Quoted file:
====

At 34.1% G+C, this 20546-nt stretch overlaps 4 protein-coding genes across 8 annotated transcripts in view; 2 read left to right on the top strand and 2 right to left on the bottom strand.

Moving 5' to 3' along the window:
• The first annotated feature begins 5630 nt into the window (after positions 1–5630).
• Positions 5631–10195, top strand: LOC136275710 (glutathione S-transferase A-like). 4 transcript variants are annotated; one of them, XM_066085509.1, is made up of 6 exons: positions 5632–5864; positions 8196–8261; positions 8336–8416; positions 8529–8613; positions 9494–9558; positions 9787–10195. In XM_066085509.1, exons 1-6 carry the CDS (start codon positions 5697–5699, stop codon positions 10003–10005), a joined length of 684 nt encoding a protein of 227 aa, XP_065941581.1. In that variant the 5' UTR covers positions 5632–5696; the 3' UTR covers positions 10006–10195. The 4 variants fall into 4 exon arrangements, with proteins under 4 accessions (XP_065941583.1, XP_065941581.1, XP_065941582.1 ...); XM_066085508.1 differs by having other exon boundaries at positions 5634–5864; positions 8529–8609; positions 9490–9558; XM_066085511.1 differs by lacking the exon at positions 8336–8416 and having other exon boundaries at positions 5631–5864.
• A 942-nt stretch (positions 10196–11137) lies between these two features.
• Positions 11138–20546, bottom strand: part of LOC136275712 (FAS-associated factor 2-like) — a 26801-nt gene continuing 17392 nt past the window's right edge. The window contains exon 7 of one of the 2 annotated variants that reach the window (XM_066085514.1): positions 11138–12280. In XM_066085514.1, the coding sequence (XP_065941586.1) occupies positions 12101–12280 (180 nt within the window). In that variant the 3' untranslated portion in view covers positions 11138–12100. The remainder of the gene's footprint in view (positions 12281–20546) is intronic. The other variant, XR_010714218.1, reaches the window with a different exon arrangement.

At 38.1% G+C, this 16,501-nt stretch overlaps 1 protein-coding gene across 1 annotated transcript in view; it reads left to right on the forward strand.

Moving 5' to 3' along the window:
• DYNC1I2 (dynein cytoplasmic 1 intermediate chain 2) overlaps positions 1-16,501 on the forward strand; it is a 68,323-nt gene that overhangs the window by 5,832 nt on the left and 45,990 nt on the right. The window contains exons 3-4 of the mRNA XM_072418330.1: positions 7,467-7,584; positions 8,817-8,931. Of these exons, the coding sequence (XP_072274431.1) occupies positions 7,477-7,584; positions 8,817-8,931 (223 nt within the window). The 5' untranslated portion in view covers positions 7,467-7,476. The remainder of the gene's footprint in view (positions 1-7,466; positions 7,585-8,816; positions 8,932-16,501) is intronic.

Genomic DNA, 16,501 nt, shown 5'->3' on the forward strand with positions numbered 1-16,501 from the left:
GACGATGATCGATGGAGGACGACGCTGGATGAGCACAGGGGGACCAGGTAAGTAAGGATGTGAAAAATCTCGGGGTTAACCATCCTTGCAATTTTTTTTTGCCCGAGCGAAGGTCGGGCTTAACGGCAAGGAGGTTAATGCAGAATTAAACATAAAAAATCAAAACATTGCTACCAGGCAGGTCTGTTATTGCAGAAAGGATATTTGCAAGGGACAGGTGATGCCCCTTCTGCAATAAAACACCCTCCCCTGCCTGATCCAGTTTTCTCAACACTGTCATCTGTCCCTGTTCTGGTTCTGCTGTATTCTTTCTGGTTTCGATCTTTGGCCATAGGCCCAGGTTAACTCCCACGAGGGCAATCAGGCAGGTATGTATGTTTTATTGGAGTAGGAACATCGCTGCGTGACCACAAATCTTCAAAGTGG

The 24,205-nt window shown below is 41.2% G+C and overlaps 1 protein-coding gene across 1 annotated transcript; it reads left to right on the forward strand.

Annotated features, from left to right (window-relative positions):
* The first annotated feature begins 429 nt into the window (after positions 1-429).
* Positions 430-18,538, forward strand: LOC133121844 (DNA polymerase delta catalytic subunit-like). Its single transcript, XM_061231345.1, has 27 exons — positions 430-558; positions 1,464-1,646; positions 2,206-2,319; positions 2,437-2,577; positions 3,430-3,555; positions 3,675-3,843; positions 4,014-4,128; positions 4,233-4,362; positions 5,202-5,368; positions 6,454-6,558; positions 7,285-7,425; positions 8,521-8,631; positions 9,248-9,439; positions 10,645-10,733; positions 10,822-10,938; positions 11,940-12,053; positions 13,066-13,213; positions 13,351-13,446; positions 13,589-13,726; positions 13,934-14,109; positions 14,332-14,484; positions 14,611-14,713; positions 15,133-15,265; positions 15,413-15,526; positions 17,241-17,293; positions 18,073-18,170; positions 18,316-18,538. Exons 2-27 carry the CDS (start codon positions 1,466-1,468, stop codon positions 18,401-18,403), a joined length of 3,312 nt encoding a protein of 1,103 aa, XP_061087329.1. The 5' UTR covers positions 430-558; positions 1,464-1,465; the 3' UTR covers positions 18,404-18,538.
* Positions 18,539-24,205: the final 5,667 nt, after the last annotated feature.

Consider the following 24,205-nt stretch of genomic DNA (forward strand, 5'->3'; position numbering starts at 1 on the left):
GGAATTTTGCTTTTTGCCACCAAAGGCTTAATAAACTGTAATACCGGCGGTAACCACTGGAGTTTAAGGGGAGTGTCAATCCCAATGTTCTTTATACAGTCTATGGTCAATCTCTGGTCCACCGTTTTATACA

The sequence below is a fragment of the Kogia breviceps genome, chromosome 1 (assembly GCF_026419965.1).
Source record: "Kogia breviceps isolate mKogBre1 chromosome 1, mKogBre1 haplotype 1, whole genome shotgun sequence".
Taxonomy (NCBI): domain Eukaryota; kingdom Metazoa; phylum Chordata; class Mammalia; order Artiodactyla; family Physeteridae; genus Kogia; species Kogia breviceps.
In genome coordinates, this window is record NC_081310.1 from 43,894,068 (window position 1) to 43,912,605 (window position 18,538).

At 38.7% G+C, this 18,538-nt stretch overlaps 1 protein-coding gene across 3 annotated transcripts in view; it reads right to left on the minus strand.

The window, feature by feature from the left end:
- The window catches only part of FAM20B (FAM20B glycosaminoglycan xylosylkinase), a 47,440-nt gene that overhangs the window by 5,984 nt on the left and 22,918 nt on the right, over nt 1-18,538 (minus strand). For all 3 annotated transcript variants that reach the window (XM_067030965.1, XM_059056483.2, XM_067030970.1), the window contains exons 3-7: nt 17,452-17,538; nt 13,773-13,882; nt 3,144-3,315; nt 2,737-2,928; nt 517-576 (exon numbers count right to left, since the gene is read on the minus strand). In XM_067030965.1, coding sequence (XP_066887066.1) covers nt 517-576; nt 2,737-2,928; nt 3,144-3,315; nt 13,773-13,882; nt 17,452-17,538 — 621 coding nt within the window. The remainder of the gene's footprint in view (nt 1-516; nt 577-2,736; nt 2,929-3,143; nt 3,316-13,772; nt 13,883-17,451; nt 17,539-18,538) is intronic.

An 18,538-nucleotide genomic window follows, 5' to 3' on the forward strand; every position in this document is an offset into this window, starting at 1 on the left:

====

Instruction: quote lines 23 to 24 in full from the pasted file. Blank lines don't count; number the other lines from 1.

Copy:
At 38.7% G+C, this 18,538-nt stretch overlaps 1 protein-coding gene across 3 annotated transcripts in view; it reads right to left on the minus strand.

The window, feature by feature from the left end: